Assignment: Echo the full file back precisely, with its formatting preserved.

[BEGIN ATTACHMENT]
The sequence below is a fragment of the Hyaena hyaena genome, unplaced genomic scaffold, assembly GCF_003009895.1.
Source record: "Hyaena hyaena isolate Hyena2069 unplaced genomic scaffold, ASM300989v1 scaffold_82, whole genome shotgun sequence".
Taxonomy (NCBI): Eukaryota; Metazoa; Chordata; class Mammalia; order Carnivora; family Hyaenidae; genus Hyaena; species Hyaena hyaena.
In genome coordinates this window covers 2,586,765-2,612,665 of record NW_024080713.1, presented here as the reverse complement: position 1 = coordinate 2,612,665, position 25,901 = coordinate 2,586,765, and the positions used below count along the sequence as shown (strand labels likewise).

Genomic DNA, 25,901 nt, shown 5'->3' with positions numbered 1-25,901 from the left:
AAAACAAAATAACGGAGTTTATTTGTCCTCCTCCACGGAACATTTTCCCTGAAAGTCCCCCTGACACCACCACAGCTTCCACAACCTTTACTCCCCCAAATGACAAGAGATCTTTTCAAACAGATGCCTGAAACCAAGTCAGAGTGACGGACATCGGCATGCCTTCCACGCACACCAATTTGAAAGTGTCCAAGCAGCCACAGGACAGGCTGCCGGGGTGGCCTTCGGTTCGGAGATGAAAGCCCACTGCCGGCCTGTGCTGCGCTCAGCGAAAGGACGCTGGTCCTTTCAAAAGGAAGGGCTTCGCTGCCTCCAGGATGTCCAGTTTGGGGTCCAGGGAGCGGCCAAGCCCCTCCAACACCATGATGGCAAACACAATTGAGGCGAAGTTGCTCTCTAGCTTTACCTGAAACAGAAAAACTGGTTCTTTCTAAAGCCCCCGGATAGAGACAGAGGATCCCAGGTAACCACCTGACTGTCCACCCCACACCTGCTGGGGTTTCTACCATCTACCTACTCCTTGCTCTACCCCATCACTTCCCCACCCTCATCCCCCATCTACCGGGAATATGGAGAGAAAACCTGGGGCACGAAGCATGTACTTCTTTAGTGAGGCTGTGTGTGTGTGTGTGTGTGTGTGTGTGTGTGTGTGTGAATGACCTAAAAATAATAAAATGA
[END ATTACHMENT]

The sequence below is a fragment of the Hyaena hyaena genome, unplaced genomic scaffold, assembly GCF_003009895.1.
Source record: "Hyaena hyaena isolate Hyena2069 unplaced genomic scaffold, ASM300989v1 scaffold_82, whole genome shotgun sequence".
Taxonomy (NCBI): Eukaryota; Metazoa; Chordata; class Mammalia; order Carnivora; family Hyaenidae; genus Hyaena; species Hyaena hyaena.
In genome coordinates this window covers 2,586,765-2,612,665 of record NW_024080713.1, presented here as the reverse complement: position 1 = coordinate 2,612,665, position 25,901 = coordinate 2,586,765, and the positions used below count along the sequence as shown (strand labels likewise).

Genomic DNA, 25,901 nt, shown 5'->3' with positions numbered 1-25,901 from the left:
AAAACAAAATAACGGAGTTTATTTGTCCTCCTCCACGGAACATTTTCCCTGAAAGTCCCCCTGACACCACCACAGCTTCCACAACCTTTACTCCCCCAAATGACAAGAGATCTTTTCAAACAGATGCCTGAAACCAAGTCAGAGTGACGGACATCGGCATGCCTTCCACGCACACCAATTTGAAAGTGTCCAAGCAGCCACAGGACAGGCTGCCGGGGTGGCCTTCGGTTCGGAGATGAAAGCCCACTGCCGGCCTGTGCTGCGCTCAGCGAAAGGACGCTGGTCCTTTCAAAAGGAAGGGCTTCGCTGCCTCCAGGATGTCCAGTTTGGGGTCCAGGGAGCGGCCAAGCCCCTCCAACACCATGATGGCAAACACAATTGAGGCGAAGTTGCTCTCTAGCTTTACCTGAAACAGAAAAACTGGTTCTTTCTAAAGCCCCCGGATAGAGACAGAGGATCCCAGGTAACCACCTGACTGTCCACCCCACACCTGCTGGGGTTTCTACCATCTACCTACTCCTTGCTCTACCCCATCACTTCCCCACCCTCATCCCCCATCTACCGGGAATATGGAGAGAAAACCTGGGGCACGAAGCATGTACTTCTTTAGTGAGGCTGTGTGTGTGTGTGTGTGTGTGTGTGTGTGTGTGTGTGAATGACCTAAAAATAATAAAATGA